SIRT1 heterozygote mice fed a HFD are shown to be more obese and insulin-resistant and typically develop hepatomegaly [31]. Consistently, we showed that myeloid-specific SIRT1 KO mice were more vulnerable to HFD-induced changes, as they gained more body and liver weight and more insulin-resistant compared to WH mice. In our study, KH mice showed severe lipid accumulation and inflammation in liver, as previously reported in HFD-fed SIRT1 heterozygote mice [3132] and liver-specific SIRT1 KO mice [9]. In addition, we found that KH mice showed a significant induction of 4-HNE, a marker of lipid peroxidation, compared to WH mice. A recent study showed that the treatment of antioxidant resveratrol or N-acetyl-L-cysteine (NAC) improves insulin sensitivity in liver-specific SIRT1 KO mice [25], suggesting that HFD-induced oxidative stress is involved in SIRT1-mediated regulation.

In the present study, we showed an increase of hepatic TG and lipid accumulation and induction of mature SREBP1 in KH mice, and suggest that SIRT1-mediated lipid metabolism is a potential therapeutic target for treating fatty liver disease. CTGF, a potent HSC-activating cytokine, is associated with HSC activation and progression and shown to be overexpressed in patients with fatty liver disease [33]. Hyperglycemia and hyperinsulinemia contribute to the progression of fibrosis in patients with hepatic steatohepatitis or ob/ob mice through the up-regulation of CTGF [2234]. In addition, we observed a significant increase of hCLS in HFD-fed KO mice; hCLS precedes the development of collagen deposition and is often located close to fibrogenic lesions [19]. Thus, our findings of increased CTGF expression, the hCLS and collagen levels in KH mice indicate that myeloid deletion of SIRT1 has a fibrogenic effect and is critically involved in the progression from simple steatosis to non-alcoholic steatohepatitis (NASH).

Obesity is associated with a chronic low-grade inflammation, and particularly, insulin resistance is closely linked to the activation of inflammatory cytokines, TNF-α and IL-6, that in turn promote insulin resistance by inhibiting insulin receptor substrate-1 (IRS-1) [3536]. Consistently, we showed that TNF-α and TNFR1 expression and HMGB1 secretion were significantly increased by HFD. Although NF-κB p65 acetylation was increased in KN mice compared to WN mice due to the reduced deacetylase enzyme activity, the NF-κB nuclear translocation was not significantly induced in KN mice (Fig. 2B, D); it may explain that the basal levels of TNF-α and TNFR1 were reduced in KN mice. However, upon HFD challenge, the fold-changes in TNF-α and TNFR1 expression were greater in KO mice than in WT mice. A previous report showed that macrophage-derived TNF-α contributes to hepatic steatosis and inflammation in diet-induced obesity [37]. We speculate that the myeloid-specific SIRT1 deletion may also contribute to the reduced production of TNF-α and suppressed immune responses in KN mice. In this study, we showed that HFD stimulated the nuclear translocation of acetylated NF-κB and induced TNF-α-mediated signaling in KO mice; the effect was severe compared with WT mice. Other signaling factors linking SIRT1, NF-κB and TNF-α/TNFR1 in the pathway may be addressed in future study.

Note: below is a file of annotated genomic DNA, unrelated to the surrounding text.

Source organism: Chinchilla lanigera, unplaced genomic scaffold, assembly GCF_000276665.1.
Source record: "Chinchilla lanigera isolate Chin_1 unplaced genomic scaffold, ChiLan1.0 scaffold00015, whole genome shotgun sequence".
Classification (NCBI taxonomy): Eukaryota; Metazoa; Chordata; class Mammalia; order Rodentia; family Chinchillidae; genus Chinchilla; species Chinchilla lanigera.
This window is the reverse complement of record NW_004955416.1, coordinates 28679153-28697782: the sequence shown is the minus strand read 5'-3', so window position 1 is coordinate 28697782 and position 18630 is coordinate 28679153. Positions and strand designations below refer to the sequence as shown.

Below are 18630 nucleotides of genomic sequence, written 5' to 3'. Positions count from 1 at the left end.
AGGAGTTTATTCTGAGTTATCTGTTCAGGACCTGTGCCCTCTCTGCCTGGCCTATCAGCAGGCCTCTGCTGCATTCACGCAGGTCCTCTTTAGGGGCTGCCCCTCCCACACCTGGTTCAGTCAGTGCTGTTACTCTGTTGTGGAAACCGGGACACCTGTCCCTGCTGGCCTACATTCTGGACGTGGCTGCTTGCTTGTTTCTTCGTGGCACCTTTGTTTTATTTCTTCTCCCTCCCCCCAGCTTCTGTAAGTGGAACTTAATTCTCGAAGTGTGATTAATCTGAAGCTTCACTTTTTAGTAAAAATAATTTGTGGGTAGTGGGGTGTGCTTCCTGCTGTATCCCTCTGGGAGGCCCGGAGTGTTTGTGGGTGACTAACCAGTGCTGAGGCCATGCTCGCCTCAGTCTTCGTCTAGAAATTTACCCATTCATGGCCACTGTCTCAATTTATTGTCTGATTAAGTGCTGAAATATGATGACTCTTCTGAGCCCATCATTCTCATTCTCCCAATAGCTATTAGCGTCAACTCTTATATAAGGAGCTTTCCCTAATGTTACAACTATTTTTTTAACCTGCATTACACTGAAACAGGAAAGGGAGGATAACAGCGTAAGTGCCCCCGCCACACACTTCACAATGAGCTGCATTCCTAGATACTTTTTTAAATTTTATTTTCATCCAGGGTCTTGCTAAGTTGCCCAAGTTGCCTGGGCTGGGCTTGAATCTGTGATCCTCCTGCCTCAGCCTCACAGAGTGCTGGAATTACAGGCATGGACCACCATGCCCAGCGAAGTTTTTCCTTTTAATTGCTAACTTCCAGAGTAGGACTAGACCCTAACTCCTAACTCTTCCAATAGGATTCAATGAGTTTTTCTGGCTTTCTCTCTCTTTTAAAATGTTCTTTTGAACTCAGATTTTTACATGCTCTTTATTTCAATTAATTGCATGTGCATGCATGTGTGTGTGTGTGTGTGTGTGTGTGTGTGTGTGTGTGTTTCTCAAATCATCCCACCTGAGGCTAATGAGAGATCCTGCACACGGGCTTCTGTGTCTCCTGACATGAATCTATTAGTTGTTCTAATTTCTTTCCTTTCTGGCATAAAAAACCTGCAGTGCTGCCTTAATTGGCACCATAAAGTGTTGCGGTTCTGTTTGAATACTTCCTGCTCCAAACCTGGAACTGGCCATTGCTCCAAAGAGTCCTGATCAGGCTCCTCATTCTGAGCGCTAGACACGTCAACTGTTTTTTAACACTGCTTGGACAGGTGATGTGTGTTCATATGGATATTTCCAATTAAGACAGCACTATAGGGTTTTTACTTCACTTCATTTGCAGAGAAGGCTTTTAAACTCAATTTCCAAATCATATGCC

In the present study, JNK activity, measured by a p-JNK level, was significantly increased in KH mice. The activated JNK promotes serine phosphorylation of IRS-1, which down-regulates insulin signaling causing insulin resistance [38]. Consistently, selective JNK deficiency in macrophages was shown to be insulin-sensitive in HFD-fed mice, and the protection was associated with reduced macrophage infiltration and polarization [20]. These studies demonstrate that JNK is required for obesity-induced insulin resistance and inflammation and SIRT1 in macrophages may be an important regulator of JNK activity.

We demonstrate that SIRT1 deficiency in macrophages aggravated HFD-induced inflammation, insulin resistance, and fatty liver disease. Activating SIRT1 signaling may reduce obesity-induced inflammation and metabolic syndrome, and importantly, targeted induction of macrophage SIRT1 may be a good therapy for alleviating systemic levels of obesity-induced inflammation.

Supplementary Table 1

List of primary antibodies

kjpp-19-451-s001.pdf

Supplementary Fig. 1

Myeloid-specific SIRT1 deletion decreases SIRT1 expression (A) PCR genotyping results from tail DNA. (B) Western blots of SIRT1 in liver and epididymal fat homogenates from WT and KO mice. Band intensity was normalized to β-actin. Data are presented as mean±SEM. *p<0.05 for WT versus KO mice.

kjpp-19-451-s002.pdf

Supplementary Fig. 2

SIRT3 expression in KO mice. Western blots of SIRT3 in liver mitochondria from WT and KO mice. Band intensity was normalized to voltage-dependent anion channel 1(VDAC1). Data are presented as mean±SEM. *p<0.05 for WT versus KO mice.

kjpp-19-451-s003.pdf